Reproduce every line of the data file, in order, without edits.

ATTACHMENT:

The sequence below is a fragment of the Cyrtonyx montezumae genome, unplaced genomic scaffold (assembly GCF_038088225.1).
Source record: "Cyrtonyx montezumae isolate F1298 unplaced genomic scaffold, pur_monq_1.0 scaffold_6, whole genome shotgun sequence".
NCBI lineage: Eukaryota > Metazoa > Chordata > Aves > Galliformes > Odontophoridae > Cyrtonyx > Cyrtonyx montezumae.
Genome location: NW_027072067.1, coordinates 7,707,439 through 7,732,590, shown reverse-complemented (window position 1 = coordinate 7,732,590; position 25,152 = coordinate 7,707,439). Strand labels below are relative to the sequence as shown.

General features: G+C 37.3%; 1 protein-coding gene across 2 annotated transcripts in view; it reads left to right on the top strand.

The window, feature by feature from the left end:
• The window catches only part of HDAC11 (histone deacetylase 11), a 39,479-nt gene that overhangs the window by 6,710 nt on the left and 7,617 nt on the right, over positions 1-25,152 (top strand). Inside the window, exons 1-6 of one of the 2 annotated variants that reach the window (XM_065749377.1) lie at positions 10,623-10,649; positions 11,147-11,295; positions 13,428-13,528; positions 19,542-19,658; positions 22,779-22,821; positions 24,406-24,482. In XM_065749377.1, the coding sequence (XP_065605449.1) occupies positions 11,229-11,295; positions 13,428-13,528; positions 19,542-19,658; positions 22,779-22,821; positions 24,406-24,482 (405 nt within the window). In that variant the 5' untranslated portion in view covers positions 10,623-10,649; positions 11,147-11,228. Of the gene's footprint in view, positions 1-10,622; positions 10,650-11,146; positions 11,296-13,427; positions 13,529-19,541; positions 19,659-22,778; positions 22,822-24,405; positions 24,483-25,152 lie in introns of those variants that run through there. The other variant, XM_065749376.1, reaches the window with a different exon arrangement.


The sequence below is a fragment of the Cyrtonyx montezumae genome, unplaced genomic scaffold (assembly GCF_038088225.1).
Source record: "Cyrtonyx montezumae isolate F1298 unplaced genomic scaffold, pur_monq_1.0 scaffold_6, whole genome shotgun sequence".
NCBI lineage: Eukaryota > Metazoa > Chordata > Aves > Galliformes > Odontophoridae > Cyrtonyx > Cyrtonyx montezumae.
Genome location: NW_027072067.1, coordinates 7,707,439 through 7,732,590, shown reverse-complemented (window position 1 = coordinate 7,732,590; position 25,152 = coordinate 7,707,439). Strand labels below are relative to the sequence as shown.

General features: G+C 37.3%; 1 protein-coding gene across 2 annotated transcripts in view; it reads left to right on the top strand.

The window, feature by feature from the left end:
• The window catches only part of HDAC11 (histone deacetylase 11), a 39,479-nt gene that overhangs the window by 6,710 nt on the left and 7,617 nt on the right, over positions 1-25,152 (top strand). Inside the window, exons 1-6 of one of the 2 annotated variants that reach the window (XM_065749377.1) lie at positions 10,623-10,649; positions 11,147-11,295; positions 13,428-13,528; positions 19,542-19,658; positions 22,779-22,821; positions 24,406-24,482. In XM_065749377.1, the coding sequence (XP_065605449.1) occupies positions 11,229-11,295; positions 13,428-13,528; positions 19,542-19,658; positions 22,779-22,821; positions 24,406-24,482 (405 nt within the window). In that variant the 5' untranslated portion in view covers positions 10,623-10,649; positions 11,147-11,228. Of the gene's footprint in view, positions 1-10,622; positions 10,650-11,146; positions 11,296-13,427; positions 13,529-19,541; positions 19,659-22,778; positions 22,822-24,405; positions 24,483-25,152 lie in introns of those variants that run through there. The other variant, XM_065749376.1, reaches the window with a different exon arrangement.